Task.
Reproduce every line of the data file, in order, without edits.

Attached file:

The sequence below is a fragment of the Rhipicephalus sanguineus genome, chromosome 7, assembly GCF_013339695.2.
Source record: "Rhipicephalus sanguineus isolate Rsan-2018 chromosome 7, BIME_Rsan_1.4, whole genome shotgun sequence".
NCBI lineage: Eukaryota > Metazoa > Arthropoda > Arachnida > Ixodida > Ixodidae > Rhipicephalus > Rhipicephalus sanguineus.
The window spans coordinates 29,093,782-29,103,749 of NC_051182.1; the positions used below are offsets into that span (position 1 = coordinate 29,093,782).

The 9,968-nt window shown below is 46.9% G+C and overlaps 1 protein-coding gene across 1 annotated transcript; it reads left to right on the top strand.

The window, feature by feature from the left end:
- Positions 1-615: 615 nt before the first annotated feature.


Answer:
The sequence below is a fragment of the Rhipicephalus sanguineus genome, chromosome 7, assembly GCF_013339695.2.
Source record: "Rhipicephalus sanguineus isolate Rsan-2018 chromosome 7, BIME_Rsan_1.4, whole genome shotgun sequence".
NCBI lineage: Eukaryota > Metazoa > Arthropoda > Arachnida > Ixodida > Ixodidae > Rhipicephalus > Rhipicephalus sanguineus.
The window spans coordinates 29,093,782-29,103,749 of NC_051182.1; the positions used below are offsets into that span (position 1 = coordinate 29,093,782).

The 9,968-nt window shown below is 46.9% G+C and overlaps 1 protein-coding gene across 1 annotated transcript; it reads left to right on the top strand.

The window, feature by feature from the left end:
- Positions 1-615: 615 nt before the first annotated feature.